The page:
Tuesday, May 23, 2017

Thunder Down Under: Oval landscape

Painting by Shirley Deane/Midyett

Text by Vic Midyett

This oval landscape captures a scene adjacent to a travel park we stayed in about three years ago while driving through South Australia, near the Murray River. It is about 15" across.

Monday, May 22, 2017

The astonishing appeal of candidate Trump

Personal factors reflected in many mirrors

By Moristotle

It appears certain now that Donald Trump wouldn’t have been elected President without help from Vladimir Putin of Russia and James B. Comey of the Federal Bureau of Investigation. But even without winning in the Electoral College, Trump would still have gotten many millions of votes. How was that possible?

Sunday, May 21, 2017

Fiction: Unwanted President. Chapter 7

The Plane Ride

By Ed Rogers

Tom took back everything he said about Finland being no colder than New York. The sun wasn’t up yet. It was that time of morning when the light of day and the dark of night seemed to be fighting each other. The wind came out of the north and it felt, as they walked to the hangar, like a thousand daggers hitting them.

Saturday, May 20, 2017

Sketches from Salt Lake: Diamond of light

Sunrise poem

By Geoffrey Dean

Diamond of light
Streaming through the attic,
Dancing with the dust.


Friday, May 19, 2017

West Coast Observer: Honoré de Balzac’s Unknown Masterpiece

The President and our Congressman

By William Silveira

Before his self-recusal from the Russian/Trump Campaign investigation, our California (22nd) District’s Congressman, Devin Nunes, head of the House Intelligence Committee, made a surreptitious trip to the White House (no doubt at the bidding of the President) to collect information on what he and the President seemed to think was the burning issue before the Committee – information leaks. He did this without informing members of his own Committee. When what was obvious all along became blindingly obvious (that Nunes could not impartially lead an investigation into the issue of Russian [read Putin] meddling in the 2016 presidential election on behalf of the Trump Campaign Committee), Nunes recused himself from the investigation.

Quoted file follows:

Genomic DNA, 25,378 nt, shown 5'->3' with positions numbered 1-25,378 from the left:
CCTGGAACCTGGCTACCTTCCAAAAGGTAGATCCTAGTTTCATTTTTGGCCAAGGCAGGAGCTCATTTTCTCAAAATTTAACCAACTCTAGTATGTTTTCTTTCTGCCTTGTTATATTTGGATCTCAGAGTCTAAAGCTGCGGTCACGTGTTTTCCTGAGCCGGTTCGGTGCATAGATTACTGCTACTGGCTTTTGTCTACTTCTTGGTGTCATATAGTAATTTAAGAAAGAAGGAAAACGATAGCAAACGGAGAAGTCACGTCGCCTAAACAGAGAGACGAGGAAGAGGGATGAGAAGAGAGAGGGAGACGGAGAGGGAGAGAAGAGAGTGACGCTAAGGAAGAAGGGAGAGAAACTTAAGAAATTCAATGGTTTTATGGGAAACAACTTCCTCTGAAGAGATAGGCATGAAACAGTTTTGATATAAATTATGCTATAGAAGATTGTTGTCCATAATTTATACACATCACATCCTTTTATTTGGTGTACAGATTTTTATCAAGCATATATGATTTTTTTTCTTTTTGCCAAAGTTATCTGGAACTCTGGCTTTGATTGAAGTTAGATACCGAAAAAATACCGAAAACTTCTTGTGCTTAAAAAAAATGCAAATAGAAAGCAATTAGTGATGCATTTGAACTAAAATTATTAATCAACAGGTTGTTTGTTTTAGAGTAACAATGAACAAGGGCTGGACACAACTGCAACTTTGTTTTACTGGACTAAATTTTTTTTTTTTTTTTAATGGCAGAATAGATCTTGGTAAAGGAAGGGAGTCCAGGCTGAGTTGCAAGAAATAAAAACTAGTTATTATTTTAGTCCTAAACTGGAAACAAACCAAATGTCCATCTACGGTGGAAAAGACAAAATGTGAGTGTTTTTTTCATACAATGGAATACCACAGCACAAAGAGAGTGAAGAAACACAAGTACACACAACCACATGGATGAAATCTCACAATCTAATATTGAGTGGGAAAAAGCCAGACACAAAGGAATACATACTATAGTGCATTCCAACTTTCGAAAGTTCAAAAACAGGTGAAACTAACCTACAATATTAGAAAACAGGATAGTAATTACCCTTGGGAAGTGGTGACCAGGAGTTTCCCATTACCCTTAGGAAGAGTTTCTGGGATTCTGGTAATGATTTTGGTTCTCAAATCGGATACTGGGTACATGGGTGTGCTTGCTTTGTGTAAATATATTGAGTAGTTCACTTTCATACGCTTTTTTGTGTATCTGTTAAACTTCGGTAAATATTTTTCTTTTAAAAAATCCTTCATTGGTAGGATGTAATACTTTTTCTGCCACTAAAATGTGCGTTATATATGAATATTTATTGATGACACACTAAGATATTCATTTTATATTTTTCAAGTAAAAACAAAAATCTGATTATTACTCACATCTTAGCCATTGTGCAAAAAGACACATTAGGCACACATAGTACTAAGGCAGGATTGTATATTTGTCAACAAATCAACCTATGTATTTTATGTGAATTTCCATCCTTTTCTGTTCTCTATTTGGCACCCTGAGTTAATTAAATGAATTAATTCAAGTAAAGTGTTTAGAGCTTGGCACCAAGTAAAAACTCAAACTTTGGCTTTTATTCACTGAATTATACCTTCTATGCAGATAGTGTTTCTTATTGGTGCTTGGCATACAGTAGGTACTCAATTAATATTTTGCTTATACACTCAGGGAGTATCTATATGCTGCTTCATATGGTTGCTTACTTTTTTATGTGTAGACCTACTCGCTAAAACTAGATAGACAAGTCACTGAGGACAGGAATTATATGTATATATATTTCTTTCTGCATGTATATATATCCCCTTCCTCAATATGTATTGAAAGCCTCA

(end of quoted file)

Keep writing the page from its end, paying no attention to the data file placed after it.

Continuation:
Thursday, May 18, 2017

Fiction: Unwanted President. Chapter 6

How Cold Is Too Cold?

By Ed Rogers

Tom caught a plane out of Atlanta into Seattle. From Seattle, he flew over the North Pole to Helsinki, Finland. It was the long way to Finland, but the only other flights going out of Atlanta to Finland stopped in New York. He wasn’t sure how they had found him in the little town of Milton. He had no doubt the New York airports would be covered – his friends in the SUV would be all over New York looking for him.

Wednesday, May 17, 2017

Thunder Down Under: Sunflower

“Sunflower” (detail)
Painting by Shirley Deane/Midyett

Text by Vic Midyett

A friend gave us some sunflower seeds that she had had for years. No one thought they would grow, but out of the entire packet, one did. Shirley painted “Sunflower” just for this friend:

Tuesday, May 16, 2017

Correspondence: America has a tremendous fantastic president

By Moristotle

Who’s mutinying? I don’t see any impeachment quorum forming. “Trump’s Madness Invites Mutiny” [Charles M. Blow, NY Times, May 15]. Excerpt:

Monday, May 15, 2017

Fiction: Unwanted President. Chapter 5

In Drag

By Ed Rogers